Unfamiliar with some of the unusual terms we used or references we
made in the book? So were we. To save you the trouble of looking them
up (like we had to), here's a brief list:
- Carnegie Hall
- (p.4), in New York City, is the most
famous concert hall in America. More importantly, it's less than
three blocks from the Carnegie Deli, home of giant pastrami
- "Nasty, brutish, and short"
- (p.9). This is British
philosopher Thomas Hobbes's description of life without a strong
central government, but it also perfectly fits Claire's cousin
- (p. 26). A term often used in astrology,
which we don't believe in (because Claire is an Aquarius and Monte
is a Pisces, and Aquarians and Pisceans don't believe in
- (p. 29). Also known as a "snuggie" or, in
Michigan, "snow snuggie." This cruel practice, which involves
pulling someone's underwear up until he wishes he'd never been
born, should be made illegal.
- "New and Certified Pre-Owned Sledge Dealership"
33). These dealerships probably didn't exist in ancient Sumeria.
In fact, very few shady operators like Big Al are in business
today. Used-car dealers are for the most part honest, upstanding
members of society -- with the notable exception of the crook who
sold Monte his Datsun.
- "There are no rhinoceroses around here"
- (p. 36). The
oldest joke in the book. We never would have included it if we
didn't think rhino bars on SUVs look so silly.
- "Ouija Board"
- (p. 86). This device -- a board game
that supposedly helps people communicate with the dead -- wasn't
around back then, either, but they're even sillier than rhino bars,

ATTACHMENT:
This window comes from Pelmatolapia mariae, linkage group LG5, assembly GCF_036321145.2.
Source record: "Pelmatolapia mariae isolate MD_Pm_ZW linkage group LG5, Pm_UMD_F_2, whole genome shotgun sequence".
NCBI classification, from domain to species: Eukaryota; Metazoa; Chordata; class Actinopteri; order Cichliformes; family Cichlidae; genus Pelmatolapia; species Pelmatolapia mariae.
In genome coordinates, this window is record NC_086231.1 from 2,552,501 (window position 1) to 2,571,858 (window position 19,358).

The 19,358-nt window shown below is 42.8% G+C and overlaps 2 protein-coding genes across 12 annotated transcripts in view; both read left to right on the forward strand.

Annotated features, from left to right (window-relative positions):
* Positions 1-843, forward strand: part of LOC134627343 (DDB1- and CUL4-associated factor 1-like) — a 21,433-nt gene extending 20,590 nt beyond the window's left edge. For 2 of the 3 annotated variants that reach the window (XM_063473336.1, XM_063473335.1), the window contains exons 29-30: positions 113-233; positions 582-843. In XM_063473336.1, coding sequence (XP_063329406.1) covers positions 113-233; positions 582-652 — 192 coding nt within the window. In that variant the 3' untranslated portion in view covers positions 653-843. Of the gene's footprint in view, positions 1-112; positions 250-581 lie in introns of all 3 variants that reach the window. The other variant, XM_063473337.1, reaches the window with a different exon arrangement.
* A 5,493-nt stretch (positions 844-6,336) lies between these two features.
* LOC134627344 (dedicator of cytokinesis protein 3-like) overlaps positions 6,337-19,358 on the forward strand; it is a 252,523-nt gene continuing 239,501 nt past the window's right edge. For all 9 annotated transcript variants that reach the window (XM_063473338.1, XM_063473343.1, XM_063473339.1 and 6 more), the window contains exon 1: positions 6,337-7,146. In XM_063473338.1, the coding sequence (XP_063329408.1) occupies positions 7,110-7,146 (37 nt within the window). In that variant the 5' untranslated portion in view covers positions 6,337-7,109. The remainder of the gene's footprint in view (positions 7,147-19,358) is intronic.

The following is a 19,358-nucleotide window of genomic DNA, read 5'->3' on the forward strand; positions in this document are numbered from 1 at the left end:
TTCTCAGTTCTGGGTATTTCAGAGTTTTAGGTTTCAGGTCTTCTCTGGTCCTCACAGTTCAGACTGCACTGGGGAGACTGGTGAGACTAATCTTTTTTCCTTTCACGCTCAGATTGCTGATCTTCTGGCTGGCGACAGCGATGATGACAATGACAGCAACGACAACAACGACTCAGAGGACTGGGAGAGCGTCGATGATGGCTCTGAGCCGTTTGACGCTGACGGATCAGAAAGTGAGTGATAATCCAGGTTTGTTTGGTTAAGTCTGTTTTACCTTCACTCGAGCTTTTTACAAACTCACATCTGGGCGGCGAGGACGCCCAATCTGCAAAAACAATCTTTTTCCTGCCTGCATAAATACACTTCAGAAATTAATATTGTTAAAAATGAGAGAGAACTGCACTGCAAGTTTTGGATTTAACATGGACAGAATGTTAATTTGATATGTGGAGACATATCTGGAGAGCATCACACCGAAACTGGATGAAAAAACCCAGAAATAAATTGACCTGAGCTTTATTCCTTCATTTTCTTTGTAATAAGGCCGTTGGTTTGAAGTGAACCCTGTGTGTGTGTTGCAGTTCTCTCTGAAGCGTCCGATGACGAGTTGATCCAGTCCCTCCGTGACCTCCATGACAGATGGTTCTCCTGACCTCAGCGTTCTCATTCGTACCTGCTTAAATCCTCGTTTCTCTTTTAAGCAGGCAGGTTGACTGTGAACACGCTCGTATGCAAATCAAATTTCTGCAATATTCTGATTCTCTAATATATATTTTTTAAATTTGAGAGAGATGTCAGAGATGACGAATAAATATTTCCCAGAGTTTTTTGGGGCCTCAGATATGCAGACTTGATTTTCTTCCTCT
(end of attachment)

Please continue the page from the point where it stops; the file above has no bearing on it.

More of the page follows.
so we couldn't resist.
- "Edifice complex"
- (p. 94). A truly dreadful pun on
the psychological term "Oedipus complex," which means "to be rather
too fond of your mother." You can see the story of Oedipus,
performed entirely by vegetables, at
- "Corinthian leather"
- (p. 96). Explaining this term
would also require explaining Ricardo Montalban, a concept far
too complex to address here. Ask your parents.
- (p. 103). The word "Velveeta" didn't exist
in Mesopotamian times, although the substance itself is said to
have been discovered some years before, as a by-product of bronze
- "I am in charge here"
- (p. 119) was famously said by
Secretary of State Alexander Haig, after the 1981 assassination
attempt of President Reagan. He wasn't.
- (p. 119). Lemmings -- small, mouselike
mammals who live in the far North -- are believed to go into a
frenzy and throw themselves into the ocean. They don't.
- "Flat dweller"
- (p. 142). A "flat" is what they call
an apartment in Britain, for reasons that only the British
- "Gregory Hines"
- (p. 156). Hines (1946-2003), was one
of the best tap dancers of his generation, as well as a terrific
actor and a heck of a nice guy, which he proved once by saying
"yes" instead of "get lost" when Monte asked him, in a hotel lobby,
"are you Gregory Hines?"
- "By reducing the circumference . . . conic section,"
166. This isn't just a bunch of gibberish, it's scientifically
accurate. So there.
- "Euphrates cracker"
- p. 183. Apparently these delicious
and savory crackers are as rare as honest politicians nowadays, but
we sure ate a lot of them when we were kids. If you know where we
can buy some (crackers, not politicians), please
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